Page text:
It was way back in 2011 that ASUS launched the Zenbook series. The original UX21E and UX31E were the first of the thin and light Ultrabooks from ASUS to bear the Zenbook brand, and featured an all-aluminum chassis. ASUS has kept the styling consistent over the years, and refined their Zenbook with each new model. The new UX305 is their thinnest and lightest incarnation to date and keeps the Zenbook aluminum frame, with the distinctive concentric-circle finish on the lid, and squeezes the laptop down to an incredible 12.3 mm thickness.

Part of that story is what is powering the UX305. Intel’s Core M processor is a 4.5 watt chip which has compressed the entire system on a chip into a much smaller package than the traditional Core processors that have powered the other Zenbooks. ASUS has created a system board with a ten-layer high-density PCB which is only 0.83 mm thick, and roughly the size of a six-inch smartphone. Core M, with its low Thermal Design Power (TDP), also enables fanless devices, and ASUS has done this to provide a laptop computing system with no moving parts at all, and therefore it is virtually silent.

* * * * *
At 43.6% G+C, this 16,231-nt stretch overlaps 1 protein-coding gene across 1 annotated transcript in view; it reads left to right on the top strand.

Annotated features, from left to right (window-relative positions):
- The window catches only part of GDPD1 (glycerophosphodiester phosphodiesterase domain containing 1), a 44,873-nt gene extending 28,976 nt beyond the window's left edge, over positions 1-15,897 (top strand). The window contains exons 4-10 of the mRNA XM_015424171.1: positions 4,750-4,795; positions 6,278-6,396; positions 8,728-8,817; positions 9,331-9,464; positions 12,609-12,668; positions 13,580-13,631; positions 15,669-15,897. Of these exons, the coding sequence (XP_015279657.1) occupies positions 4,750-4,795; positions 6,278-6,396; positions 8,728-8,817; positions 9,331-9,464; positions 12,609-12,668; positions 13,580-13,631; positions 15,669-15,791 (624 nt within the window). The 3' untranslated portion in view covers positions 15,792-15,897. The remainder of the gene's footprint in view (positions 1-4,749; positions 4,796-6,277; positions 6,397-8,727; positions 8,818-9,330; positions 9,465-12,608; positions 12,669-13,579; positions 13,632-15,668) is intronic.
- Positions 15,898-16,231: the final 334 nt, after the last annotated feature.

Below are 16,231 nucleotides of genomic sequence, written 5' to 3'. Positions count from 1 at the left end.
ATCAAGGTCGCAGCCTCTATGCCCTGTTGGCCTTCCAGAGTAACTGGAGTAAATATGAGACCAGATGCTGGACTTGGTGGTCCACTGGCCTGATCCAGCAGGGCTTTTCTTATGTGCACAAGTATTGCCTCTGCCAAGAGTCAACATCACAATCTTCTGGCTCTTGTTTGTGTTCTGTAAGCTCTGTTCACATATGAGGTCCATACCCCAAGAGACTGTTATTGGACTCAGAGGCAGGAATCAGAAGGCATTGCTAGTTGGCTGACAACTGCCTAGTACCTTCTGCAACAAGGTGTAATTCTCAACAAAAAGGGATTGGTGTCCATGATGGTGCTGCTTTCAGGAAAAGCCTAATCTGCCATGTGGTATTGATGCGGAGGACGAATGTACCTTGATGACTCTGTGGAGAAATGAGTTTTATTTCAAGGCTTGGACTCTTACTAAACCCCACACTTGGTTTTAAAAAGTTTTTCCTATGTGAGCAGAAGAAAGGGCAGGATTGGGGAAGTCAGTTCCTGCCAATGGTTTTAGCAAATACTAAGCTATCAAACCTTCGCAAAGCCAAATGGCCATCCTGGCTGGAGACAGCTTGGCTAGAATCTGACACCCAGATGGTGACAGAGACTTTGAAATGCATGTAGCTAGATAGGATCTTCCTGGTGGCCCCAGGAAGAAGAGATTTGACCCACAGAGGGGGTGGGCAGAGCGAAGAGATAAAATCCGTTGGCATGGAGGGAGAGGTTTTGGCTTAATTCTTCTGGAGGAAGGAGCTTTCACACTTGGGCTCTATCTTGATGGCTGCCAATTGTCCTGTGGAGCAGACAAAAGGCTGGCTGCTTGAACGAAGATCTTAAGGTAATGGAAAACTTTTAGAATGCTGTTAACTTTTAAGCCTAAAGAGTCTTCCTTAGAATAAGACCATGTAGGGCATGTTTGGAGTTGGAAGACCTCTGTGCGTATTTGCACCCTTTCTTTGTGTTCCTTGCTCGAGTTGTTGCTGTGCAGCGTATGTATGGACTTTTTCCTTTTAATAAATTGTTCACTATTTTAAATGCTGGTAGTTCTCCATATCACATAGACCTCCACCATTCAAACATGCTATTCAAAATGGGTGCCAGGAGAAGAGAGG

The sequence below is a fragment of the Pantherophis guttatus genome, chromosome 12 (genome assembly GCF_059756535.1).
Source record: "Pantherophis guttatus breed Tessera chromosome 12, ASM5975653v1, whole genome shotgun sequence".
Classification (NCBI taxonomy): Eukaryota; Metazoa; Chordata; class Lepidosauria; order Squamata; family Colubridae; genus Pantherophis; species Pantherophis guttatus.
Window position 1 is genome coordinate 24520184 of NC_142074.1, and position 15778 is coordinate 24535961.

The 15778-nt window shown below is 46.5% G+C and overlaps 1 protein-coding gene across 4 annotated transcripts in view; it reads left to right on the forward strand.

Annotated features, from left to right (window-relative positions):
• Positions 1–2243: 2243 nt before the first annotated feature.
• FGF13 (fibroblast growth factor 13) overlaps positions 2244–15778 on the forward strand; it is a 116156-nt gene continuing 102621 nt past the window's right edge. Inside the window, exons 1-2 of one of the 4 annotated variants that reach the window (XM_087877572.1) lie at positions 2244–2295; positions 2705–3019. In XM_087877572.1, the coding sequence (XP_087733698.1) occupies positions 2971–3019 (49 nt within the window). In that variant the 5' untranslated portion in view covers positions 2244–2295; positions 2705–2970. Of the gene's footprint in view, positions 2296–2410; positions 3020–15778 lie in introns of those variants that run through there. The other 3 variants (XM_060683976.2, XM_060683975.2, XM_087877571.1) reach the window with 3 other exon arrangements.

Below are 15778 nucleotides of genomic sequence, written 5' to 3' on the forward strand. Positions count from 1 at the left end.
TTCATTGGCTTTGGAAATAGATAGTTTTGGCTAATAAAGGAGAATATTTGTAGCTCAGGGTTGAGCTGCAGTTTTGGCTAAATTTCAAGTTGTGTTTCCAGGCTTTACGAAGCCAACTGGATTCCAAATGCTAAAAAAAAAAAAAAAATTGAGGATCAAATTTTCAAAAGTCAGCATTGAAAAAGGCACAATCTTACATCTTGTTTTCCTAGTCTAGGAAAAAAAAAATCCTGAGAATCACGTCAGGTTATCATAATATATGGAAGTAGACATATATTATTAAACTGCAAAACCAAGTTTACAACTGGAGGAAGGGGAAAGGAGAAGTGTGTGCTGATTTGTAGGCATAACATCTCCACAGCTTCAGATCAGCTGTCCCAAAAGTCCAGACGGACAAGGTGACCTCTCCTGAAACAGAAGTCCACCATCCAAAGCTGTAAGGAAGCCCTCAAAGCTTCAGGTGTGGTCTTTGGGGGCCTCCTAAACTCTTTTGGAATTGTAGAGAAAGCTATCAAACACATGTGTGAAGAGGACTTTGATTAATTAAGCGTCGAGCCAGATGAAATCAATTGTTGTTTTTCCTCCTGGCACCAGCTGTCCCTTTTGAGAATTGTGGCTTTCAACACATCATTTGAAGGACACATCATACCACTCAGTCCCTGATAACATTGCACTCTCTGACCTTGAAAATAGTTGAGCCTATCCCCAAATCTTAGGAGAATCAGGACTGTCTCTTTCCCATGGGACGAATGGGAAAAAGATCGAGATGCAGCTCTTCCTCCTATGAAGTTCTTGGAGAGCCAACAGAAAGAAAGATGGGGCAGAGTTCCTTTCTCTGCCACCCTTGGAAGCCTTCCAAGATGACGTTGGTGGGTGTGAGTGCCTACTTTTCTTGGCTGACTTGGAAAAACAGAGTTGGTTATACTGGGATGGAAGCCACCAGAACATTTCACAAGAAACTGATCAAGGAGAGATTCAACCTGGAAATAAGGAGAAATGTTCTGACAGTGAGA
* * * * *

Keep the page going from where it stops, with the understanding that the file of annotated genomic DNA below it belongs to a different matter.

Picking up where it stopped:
The most amazing thing about the ASUS UX305 though is that the company has crafted an all-aluminum, thin, light, and capable Ultrabook for only $699. With this kind of price point, one would expect sacrifices to be made in the specifications, but that is not really the case at all. For the base starting price, the UX305 comes with the Core M-5Y10 processor which has a base clock of 800 Mhz and boost to 2 GHz, along with 8 GB of LPDDR3-1600, and a 256 GB Solid State Drive. The display is a 13.3 inch 1080p IPS panel, and in April a 3200x1800 model will be available which includes multi-touch.

ASUS Zenbook Ultrabook
  UX305FA- As Tested, Core M-5Y10, 8 GB RAM, 256 GB SSD, 1920x1080 IPS display, 802.11n Wi-FI
Processor Intel Core M-5Y10 (2C/4T, 0.8-2.0GHz, 4MB L3, 14nm, 4.5w)
Intel Core M-5Y71 (2C/4T, 1.2-2.9GHz, 4MB L3, 14nm, 4.5w)
Memory 4GB or 8GB LPDDR3-1600Mhz
8GB Standard in NA
Graphics Intel HD 5300 (24 EU, 100-800 MHz on 5Y10, 300-900 Mhz on 5Y71)
Display 13.3" 1920x1080 IPS matte

Optional 3200x1800 PLS
Optional Mult-touch
Storage 128GB or 256GB SSD
Sandisk model
256 GB standard in NA